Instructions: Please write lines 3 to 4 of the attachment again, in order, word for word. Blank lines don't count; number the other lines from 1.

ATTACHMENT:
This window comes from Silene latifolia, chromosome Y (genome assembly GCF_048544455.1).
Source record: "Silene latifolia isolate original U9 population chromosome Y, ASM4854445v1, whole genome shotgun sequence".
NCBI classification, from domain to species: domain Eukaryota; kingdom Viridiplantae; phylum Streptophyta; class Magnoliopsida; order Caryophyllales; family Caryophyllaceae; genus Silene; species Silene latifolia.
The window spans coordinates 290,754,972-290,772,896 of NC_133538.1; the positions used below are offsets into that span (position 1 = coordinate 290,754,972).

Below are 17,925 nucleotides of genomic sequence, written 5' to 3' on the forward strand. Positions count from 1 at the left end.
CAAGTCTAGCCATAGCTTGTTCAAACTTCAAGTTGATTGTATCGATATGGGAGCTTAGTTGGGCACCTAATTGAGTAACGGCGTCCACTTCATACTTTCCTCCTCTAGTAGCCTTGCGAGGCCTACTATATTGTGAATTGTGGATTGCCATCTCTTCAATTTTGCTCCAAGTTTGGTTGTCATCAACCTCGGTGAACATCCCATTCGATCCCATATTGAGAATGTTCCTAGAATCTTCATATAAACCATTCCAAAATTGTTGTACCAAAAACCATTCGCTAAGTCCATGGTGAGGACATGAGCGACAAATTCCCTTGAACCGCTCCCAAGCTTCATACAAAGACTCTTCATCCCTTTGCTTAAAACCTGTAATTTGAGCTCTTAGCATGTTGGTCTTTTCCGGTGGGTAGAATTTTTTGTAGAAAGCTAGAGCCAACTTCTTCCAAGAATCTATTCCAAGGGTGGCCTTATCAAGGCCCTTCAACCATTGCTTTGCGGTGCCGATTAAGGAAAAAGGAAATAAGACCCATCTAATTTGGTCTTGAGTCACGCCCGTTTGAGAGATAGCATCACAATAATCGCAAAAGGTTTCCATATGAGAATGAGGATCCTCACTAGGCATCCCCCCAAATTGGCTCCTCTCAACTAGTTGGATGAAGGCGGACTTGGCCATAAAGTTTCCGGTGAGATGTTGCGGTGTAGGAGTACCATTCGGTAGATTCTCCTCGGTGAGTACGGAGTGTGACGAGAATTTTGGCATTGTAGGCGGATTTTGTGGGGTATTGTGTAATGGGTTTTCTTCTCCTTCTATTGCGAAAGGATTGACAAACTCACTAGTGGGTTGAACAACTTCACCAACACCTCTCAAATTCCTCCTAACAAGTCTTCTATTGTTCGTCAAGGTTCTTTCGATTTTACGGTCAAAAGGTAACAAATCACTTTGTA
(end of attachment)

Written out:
NCBI classification, from domain to species: domain Eukaryota; kingdom Viridiplantae; phylum Streptophyta; class Magnoliopsida; order Caryophyllales; family Caryophyllaceae; genus Silene; species Silene latifolia.
The window spans coordinates 290,754,972-290,772,896 of NC_133538.1; the positions used below are offsets into that span (position 1 = coordinate 290,754,972).